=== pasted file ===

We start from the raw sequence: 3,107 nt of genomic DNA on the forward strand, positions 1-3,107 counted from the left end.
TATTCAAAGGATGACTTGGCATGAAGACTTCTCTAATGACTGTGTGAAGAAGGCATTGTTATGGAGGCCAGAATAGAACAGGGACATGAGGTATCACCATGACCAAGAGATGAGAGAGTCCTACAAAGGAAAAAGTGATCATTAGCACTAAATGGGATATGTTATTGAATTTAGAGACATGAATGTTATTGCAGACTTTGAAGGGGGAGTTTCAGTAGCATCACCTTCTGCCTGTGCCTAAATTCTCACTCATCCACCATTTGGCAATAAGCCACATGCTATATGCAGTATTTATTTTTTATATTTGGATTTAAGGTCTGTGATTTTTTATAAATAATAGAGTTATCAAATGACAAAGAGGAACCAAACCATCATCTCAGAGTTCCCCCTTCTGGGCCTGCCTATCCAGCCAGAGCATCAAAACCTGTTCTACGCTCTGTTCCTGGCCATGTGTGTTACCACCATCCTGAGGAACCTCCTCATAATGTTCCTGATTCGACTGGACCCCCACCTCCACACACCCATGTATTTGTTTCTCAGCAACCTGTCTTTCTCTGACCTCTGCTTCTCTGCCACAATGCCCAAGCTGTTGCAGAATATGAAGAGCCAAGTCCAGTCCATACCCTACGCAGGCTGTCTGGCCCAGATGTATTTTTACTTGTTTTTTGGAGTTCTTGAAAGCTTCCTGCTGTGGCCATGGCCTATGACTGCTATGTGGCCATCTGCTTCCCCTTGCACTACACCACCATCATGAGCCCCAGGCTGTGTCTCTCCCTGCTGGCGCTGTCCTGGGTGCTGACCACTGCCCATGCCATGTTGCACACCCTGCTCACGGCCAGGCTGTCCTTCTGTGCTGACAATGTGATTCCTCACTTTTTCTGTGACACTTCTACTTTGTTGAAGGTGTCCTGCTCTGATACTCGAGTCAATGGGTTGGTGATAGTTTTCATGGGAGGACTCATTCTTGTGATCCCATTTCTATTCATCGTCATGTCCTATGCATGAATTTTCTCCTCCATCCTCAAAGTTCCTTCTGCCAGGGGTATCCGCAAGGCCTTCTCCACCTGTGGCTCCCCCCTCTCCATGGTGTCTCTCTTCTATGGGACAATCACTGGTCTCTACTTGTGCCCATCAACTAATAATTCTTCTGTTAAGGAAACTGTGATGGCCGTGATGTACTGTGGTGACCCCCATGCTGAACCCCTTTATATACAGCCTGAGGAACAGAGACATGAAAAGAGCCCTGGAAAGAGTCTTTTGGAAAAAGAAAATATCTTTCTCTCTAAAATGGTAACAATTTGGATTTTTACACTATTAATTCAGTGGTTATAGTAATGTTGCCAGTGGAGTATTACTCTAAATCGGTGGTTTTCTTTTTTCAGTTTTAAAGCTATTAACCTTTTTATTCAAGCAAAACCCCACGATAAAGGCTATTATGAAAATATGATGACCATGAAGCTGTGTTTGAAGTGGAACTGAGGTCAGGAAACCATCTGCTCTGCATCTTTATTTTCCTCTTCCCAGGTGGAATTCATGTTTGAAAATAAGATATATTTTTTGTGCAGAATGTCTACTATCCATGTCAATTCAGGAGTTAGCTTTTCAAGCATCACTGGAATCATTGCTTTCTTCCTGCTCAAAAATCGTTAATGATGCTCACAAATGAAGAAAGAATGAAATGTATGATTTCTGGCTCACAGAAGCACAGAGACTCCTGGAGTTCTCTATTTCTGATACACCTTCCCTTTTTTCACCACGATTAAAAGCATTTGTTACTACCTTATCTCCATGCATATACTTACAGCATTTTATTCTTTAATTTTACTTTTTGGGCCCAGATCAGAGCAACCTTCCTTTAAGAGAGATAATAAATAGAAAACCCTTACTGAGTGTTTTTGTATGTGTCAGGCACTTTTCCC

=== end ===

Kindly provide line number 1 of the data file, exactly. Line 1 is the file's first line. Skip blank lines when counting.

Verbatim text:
We start from the raw sequence: 3,107 nt of genomic DNA on the forward strand, positions 1-3,107 counted from the left end.